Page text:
BY Samuel Leuenberger in Reviews | 10 OCT 02
Featured in
Issue 70

Dara Friedman

Kunstmuseum, Thun, Switzerland

BY Samuel Leuenberger in Reviews | 10 OCT 02

Dara Friedman's first comprehensive European museum show was hidden away in the heart of Switzerland. In the former Grand Hotel built by Adolphe Tieche in 1875, the Kunstmuseum in Thun screened films made by Friedman over the last five years. It was an appropriate location for the quiet and somewhat dislocated work of the Miami-based artist. On a warm alpine day it was refreshing to enter the dark exhibition space and encounter the first video on view - Madras Boys (2002). The 16mm, 3-minute loop depicts half a dozen or so boys on the beach, jovially wrestling for the viewfinder's attention, posing, dancing, mock-fighting and harassing the viewer, who is 7576 kilometres away. The film has no sound, and the quietness was disrupted only by bells ringing sporadically in an adjacent gallery. Toll (2002), which was specially commissioned for the museum, demonstrates Friedman's almost obsessive interest in simple human experiences. Two 16mm projectors throw images of three church bells against the walls. The soundtrack is not synchronized to the image. Occasionally the bells speed up as if they were celebrating birth; at times they seem to echo the sobbing of a funeral. 'Disruptive sounds', the artist likes to call them.

In the concave space further down the hallway Friedman filmed herself destroying a small living room, but instead of Total (1997) ending up in chaos, the 12-minute sequence reconstructs the room in slow motion as the footage is played backwards. Roaming from one installation to another, it became clear that works such as Romance (2001), Chrissy, Mette and Kristan (2000), Wild Dogs (2002) and Government Cut Freestyle (1998) are like small worlds captured within their own idiosyncrasies, or like elements of a partly remembered dream, out-of-focus glimpses with a slightly off-tune soundtrack. Friedman, has been influenced by 1960s experimental filmmakers such as Peter Kubelka, Jack Smith and Andy Warhol, and comes from a structuralist filmmaking tradition. Like other artists, such as Rachel Khedoori or Tacita Dean, she works against traditional linear, narrative ways of making a film and prefers to cut to the chase of a situation or an emotion. In Romance (2000), a 31-minute silent loop, couples kiss intimately in a park outside Rome. From a distance the voyeuristic nature of the telescopic eye is overpowered by the very sincere and exposed emotion captured on celluloid. There is only the kissing, no prelude, no conclusion.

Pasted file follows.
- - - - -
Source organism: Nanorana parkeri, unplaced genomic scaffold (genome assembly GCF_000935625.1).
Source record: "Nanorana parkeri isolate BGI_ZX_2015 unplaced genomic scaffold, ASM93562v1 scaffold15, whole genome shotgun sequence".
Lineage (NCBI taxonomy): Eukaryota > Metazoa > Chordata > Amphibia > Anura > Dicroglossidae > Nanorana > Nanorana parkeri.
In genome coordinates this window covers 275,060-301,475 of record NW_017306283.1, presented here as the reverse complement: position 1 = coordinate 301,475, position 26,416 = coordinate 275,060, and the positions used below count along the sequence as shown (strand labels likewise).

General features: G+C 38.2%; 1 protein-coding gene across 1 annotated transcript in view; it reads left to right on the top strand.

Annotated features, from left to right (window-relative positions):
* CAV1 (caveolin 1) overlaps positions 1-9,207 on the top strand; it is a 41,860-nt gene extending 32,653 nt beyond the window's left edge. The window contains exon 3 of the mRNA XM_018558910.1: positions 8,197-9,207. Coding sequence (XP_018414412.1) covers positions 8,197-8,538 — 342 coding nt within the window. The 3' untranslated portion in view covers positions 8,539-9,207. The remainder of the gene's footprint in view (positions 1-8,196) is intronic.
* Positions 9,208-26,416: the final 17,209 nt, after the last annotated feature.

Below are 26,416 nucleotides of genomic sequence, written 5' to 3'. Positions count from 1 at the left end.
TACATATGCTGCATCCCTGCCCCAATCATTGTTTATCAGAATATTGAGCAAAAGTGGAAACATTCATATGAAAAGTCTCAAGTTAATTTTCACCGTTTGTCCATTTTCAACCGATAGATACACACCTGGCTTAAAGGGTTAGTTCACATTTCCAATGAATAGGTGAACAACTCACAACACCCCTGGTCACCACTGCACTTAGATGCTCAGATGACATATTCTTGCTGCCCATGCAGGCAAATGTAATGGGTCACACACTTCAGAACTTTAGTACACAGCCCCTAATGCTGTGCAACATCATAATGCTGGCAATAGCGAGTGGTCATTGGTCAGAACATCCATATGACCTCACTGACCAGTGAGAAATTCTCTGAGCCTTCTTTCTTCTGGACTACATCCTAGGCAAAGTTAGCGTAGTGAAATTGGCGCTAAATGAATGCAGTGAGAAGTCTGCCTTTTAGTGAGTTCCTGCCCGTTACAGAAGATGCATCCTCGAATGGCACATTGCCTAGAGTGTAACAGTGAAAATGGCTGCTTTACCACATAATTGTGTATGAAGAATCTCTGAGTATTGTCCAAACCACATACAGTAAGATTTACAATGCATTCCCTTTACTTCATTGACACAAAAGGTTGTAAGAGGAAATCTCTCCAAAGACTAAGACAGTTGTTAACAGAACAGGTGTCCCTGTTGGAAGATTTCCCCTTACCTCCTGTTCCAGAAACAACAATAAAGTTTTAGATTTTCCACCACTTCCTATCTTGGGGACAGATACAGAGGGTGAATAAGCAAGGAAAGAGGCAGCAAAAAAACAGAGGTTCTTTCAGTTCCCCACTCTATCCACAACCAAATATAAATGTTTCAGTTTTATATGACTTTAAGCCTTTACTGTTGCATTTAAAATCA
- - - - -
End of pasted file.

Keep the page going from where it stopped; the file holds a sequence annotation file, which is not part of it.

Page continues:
Friedman likes to think that watching her films is a participatory, as opposed to passive, activity. Exposing the mechanisms of the projectors, sitting among the sculptural plinths, listening to the humming of the film loops, the artist takes every component of film as a separate unit and presents it as an experience. The only misfit within the grainy quasi-documentary aesthetic that unites the pieces is Chrissy, Mette and Kristan (2000), three separate loops, showing three models as they rip their blouses open to the distorted sound of buttons popping - a strange projection of desire. The mirrored pedestals in the room scream kitsch and the girls ooze lust while getting undressed and dressed in a short loop sequence. The mood is one of dissatisfaction. Perhaps that is what the artist wanted.

Friedman's fragmented narratives peek through the keyhole, take a deep breath, slow down the film and take a moment to reflect and rewind. Don't ask why you are looking at her films, but rather how to look at them.

Samuel Leuenberger is an independent curator. He is founding director and curator of SALTS, an exhibition space in Birsfelden, Switzerland, and curator of Art Basel’s Parcours sector.